The question ‘can violent extremism be prevented?’ was a ‘fairly challenging proposition,’ Australia’s Ambassador for Counter-Terrorism Miles Armitage conceded at a seminar this week at the Institute for Security Studies (ISS), which asked exactly that.
The question took one into the realm of Rumsfeldian logic, Armitage said. He was referring, of course, to former United States secretary of defence Donald Rumsfeld’s famous reply in February 2002, when asked about the lack of evidence linking the government of Iraq with the supply of weapons of mass destruction to terrorist groups.
There were ‘known knowns … things we know we know. We also know there are known unknowns, things we know we do not know,’ he said. ‘But there are also unknown unknowns; the ones we don’t know we don’t know,’ he added. These last were the difficult questions. Armitage suggested the ISS seminar topic ‘Can violent extremism be prevented?’ belonged to Rumsfeld’s second category, of ‘known unknowns.’ Nevertheless, Armitage then went on to suggest that there would always be some minority support for some form of violent extremism.
So, rather than fixating on whether the scourge could be eliminated absolutely, one should rather just focus on trying to prevent and counter it.
Does Rumsfeld’s epistemology provide a useful framework for examining violent extremism? Certainly Armitage and ISS senior researcher Anneli Botha went on to describe what one would think are ‘known knowns’ in this field. One is that preventing radicalisation of vulnerable people is clearly better than trying to cure those already radicalised and recruited into violent extremist groups.
Armitage spoke of al-Qaeda very much in the past tense, saying its core capabilities had been downgraded and the threat it posed greatly diminished by intelligence and law enforcement.
Now, in addition to more efficient security strategies, the international community also had to do much better in countering the ‘poisonous ideology,’ of the Islamic State (ISIS), which has been penetrating ever deeper and wider into society, to much younger people, through slick propaganda efficiently delivered by social media. Countries had to counter this by promoting social cohesion and community resilience.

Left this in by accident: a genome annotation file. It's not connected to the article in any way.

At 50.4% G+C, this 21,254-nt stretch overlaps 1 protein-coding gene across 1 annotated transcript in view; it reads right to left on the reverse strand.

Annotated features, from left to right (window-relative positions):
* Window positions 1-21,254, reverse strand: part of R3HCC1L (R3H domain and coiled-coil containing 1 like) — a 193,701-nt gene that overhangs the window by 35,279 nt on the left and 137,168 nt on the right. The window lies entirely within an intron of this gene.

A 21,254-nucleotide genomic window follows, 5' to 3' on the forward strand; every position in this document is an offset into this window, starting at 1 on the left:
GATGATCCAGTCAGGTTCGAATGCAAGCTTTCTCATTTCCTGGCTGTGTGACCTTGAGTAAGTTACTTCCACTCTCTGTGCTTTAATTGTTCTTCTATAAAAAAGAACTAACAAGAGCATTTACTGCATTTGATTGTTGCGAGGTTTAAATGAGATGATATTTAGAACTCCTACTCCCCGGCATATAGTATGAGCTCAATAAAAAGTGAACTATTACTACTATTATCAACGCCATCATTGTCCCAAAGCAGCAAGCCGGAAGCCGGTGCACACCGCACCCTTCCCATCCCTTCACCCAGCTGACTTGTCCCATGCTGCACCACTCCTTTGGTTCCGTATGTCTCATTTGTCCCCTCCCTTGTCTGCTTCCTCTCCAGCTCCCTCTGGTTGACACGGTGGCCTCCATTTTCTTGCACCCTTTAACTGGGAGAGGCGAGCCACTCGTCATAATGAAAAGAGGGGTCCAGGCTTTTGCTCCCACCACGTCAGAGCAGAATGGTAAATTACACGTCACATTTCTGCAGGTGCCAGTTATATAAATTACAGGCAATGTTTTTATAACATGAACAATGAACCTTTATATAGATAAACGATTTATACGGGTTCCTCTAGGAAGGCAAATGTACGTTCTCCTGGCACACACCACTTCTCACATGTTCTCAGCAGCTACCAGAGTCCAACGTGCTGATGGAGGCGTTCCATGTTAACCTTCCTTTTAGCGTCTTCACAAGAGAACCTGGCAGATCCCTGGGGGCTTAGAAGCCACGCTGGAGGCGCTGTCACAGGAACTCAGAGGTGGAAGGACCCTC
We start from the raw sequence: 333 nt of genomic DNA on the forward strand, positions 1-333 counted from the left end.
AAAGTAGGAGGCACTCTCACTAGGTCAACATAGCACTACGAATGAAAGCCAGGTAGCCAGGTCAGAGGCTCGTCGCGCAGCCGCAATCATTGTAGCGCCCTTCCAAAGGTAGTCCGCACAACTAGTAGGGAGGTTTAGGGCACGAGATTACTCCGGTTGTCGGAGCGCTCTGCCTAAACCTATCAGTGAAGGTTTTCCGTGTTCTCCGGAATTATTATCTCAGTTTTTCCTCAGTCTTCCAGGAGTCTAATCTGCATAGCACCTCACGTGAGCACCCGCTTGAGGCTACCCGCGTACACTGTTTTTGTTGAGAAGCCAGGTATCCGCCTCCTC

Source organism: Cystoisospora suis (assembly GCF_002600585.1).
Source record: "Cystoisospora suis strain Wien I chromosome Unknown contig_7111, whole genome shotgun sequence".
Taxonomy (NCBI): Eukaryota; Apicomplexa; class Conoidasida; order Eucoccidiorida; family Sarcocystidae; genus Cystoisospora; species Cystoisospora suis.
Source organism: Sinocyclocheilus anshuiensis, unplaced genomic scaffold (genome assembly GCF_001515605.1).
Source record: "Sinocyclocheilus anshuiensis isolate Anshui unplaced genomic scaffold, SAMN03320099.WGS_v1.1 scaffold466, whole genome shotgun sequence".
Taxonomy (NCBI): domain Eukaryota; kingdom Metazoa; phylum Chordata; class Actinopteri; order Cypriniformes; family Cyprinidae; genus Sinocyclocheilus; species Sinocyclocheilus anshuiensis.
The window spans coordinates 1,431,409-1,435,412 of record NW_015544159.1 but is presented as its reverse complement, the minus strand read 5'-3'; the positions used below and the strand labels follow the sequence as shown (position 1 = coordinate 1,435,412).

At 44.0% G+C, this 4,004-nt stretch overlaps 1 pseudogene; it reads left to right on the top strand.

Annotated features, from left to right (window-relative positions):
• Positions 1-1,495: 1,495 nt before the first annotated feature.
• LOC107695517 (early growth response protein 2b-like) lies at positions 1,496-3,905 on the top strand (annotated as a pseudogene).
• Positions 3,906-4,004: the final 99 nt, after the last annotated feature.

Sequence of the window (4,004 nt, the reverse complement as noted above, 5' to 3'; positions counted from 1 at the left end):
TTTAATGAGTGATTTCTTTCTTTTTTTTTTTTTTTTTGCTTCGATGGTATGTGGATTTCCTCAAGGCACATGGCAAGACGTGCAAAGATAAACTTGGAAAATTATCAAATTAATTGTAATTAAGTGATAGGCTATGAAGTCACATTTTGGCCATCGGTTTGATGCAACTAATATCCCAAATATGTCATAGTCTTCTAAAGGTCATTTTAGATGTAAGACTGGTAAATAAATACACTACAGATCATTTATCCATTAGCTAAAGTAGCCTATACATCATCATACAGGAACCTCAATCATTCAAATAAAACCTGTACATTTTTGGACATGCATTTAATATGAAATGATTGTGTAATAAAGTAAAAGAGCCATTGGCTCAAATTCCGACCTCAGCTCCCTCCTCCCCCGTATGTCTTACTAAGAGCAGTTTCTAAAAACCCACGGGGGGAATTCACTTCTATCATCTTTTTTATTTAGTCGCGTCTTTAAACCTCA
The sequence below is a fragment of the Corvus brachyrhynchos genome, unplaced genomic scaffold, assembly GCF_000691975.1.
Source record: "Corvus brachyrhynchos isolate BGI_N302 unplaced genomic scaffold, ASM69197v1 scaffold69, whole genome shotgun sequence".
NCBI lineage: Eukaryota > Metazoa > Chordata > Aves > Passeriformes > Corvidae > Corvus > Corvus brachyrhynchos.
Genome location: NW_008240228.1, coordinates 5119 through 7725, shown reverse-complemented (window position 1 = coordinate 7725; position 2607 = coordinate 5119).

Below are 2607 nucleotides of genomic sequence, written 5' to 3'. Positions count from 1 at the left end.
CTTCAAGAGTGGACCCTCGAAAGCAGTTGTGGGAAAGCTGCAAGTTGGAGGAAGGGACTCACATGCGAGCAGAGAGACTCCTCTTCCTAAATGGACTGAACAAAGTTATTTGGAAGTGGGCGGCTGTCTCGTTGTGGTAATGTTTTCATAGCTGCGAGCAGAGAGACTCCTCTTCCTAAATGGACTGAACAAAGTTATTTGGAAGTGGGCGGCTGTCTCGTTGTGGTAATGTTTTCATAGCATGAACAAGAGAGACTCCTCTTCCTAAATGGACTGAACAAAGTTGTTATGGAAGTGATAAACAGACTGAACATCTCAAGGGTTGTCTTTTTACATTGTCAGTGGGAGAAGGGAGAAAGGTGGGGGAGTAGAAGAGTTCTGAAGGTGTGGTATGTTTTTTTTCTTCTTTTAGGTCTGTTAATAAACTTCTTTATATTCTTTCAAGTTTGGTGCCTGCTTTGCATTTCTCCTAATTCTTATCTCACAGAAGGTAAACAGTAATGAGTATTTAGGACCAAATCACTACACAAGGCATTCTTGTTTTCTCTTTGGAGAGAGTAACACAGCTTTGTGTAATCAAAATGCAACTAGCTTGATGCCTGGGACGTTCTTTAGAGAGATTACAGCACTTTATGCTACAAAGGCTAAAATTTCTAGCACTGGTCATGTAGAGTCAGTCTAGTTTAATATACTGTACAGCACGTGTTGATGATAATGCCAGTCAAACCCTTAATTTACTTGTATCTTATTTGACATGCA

‘We need to address the legitimate grievances of the marginalised and excluded. We need to contest the extremist narrative, promote alternative messages,’ said Armitage.
He noted that this was starting to happen globally, citing the White House’s Countering Violent Extremism process launched last year, and now more recent the launch of the United Nations Secretary-General’s Action Plan for Preventing Violent Extremism.
Botha provided useful nuances to these broad prescriptions, much of it derived from her ground-breaking research on violent extremist groups in Africa, including interviews with members of al-Shabaab and other groups in Kenya and Somalia.
She emphasised the importance of the particular rather than the general, the way peculiar regional, national, religious, familial and personal attributes of organisations and individuals drove them to violent extremism. She did, however, offer three common drivers. First she noted how ‘relative deprivation’ – the sense that one was being marginalised compared to others in one’s society on unjust grounds – was a bigger driver of radicalisation than pure poverty.
Police brutality against certain groups was a second big cause of radicalisation, she said, referring particularly to the way the Nigerian violent jihadist group Boko Haram had been propelled to greater violence by the assassination of its founding leader, Mohammed Yusuf, by Nigerian security forces. And thirdly, Botha identified corruption as another important driver of radicalisation, stressing more broadly the importance of good governance in countering and preventing extremism.
But even these preventative measures, though they seem like common sense, may in fact still be ‘known unknowns’ as the task of countering terrorism is still in its infancy. It’s an educated guess, for example, that greater social cohesion will counter, not increase radicalisation. And even if we assume that addressing socio-economic deprivation and promoting social inclusion are helpful, we don’t know how far they might go in preventing radicalisation.
Armitage described how surprised Australia had been by the extent of its foreign fighter problem, with about 110 Australians now fighting in Syria and Iraq for the likes of ISIS, and another 190 in Australia under investigation for supporting it. Over the past four years, Australia had about five times the number of foreign fighters than it did during the previous 25 years, when about 30 had gone off to fight in Afghanistan, he said.